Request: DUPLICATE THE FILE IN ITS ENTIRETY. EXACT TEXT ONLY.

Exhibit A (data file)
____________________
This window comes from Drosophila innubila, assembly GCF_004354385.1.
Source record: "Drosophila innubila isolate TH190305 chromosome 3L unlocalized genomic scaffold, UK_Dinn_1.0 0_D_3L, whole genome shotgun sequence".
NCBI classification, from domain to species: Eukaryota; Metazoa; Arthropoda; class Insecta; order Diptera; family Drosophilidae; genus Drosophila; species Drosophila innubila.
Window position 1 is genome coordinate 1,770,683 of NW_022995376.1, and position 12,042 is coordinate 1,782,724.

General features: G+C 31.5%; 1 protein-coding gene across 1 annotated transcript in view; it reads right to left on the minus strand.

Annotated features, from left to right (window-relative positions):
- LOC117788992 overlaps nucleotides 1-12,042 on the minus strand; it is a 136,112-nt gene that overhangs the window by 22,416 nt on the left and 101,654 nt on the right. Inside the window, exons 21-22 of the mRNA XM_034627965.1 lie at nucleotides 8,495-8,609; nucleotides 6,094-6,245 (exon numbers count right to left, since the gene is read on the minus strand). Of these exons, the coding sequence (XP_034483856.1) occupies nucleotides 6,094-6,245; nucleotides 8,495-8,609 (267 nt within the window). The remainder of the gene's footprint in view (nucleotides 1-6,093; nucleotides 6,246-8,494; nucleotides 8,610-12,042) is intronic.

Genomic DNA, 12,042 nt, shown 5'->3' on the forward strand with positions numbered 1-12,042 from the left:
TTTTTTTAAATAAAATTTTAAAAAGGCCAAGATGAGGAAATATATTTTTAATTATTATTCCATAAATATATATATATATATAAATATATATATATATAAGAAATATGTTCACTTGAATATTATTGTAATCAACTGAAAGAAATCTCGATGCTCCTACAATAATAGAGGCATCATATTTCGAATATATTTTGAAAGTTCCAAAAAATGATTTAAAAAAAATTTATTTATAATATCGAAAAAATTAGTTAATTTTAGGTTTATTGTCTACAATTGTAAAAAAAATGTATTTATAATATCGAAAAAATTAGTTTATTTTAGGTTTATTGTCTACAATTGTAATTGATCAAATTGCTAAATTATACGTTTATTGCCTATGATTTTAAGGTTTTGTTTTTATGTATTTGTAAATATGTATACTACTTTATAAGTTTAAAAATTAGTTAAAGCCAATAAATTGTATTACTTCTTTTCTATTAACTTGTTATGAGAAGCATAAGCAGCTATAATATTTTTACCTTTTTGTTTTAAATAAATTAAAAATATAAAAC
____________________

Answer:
This window comes from Drosophila innubila, assembly GCF_004354385.1.
Source record: "Drosophila innubila isolate TH190305 chromosome 3L unlocalized genomic scaffold, UK_Dinn_1.0 0_D_3L, whole genome shotgun sequence".
NCBI classification, from domain to species: Eukaryota; Metazoa; Arthropoda; class Insecta; order Diptera; family Drosophilidae; genus Drosophila; species Drosophila innubila.
Window position 1 is genome coordinate 1,770,683 of NW_022995376.1, and position 12,042 is coordinate 1,782,724.

General features: G+C 31.5%; 1 protein-coding gene across 1 annotated transcript in view; it reads right to left on the minus strand.

Annotated features, from left to right (window-relative positions):
- LOC117788992 overlaps nucleotides 1-12,042 on the minus strand; it is a 136,112-nt gene that overhangs the window by 22,416 nt on the left and 101,654 nt on the right. Inside the window, exons 21-22 of the mRNA XM_034627965.1 lie at nucleotides 8,495-8,609; nucleotides 6,094-6,245 (exon numbers count right to left, since the gene is read on the minus strand). Of these exons, the coding sequence (XP_034483856.1) occupies nucleotides 6,094-6,245; nucleotides 8,495-8,609 (267 nt within the window). The remainder of the gene's footprint in view (nucleotides 1-6,093; nucleotides 6,246-8,494; nucleotides 8,610-12,042) is intronic.

Genomic DNA, 12,042 nt, shown 5'->3' on the forward strand with positions numbered 1-12,042 from the left:
TTTTTTTAAATAAAATTTTAAAAAGGCCAAGATGAGGAAATATATTTTTAATTATTATTCCATAAATATATATATATATATAAATATATATATATATAAGAAATATGTTCACTTGAATATTATTGTAATCAACTGAAAGAAATCTCGATGCTCCTACAATAATAGAGGCATCATATTTCGAATATATTTTGAAAGTTCCAAAAAATGATTTAAAAAAAATTTATTTATAATATCGAAAAAATTAGTTAATTTTAGGTTTATTGTCTACAATTGTAAAAAAAATGTATTTATAATATCGAAAAAATTAGTTTATTTTAGGTTTATTGTCTACAATTGTAATTGATCAAATTGCTAAATTATACGTTTATTGCCTATGATTTTAAGGTTTTGTTTTTATGTATTTGTAAATATGTATACTACTTTATAAGTTTAAAAATTAGTTAAAGCCAATAAATTGTATTACTTCTTTTCTATTAACTTGTTATGAGAAGCATAAGCAGCTATAATATTTTTACCTTTTTGTTTTAAATAAATTAAAAATATAAAAC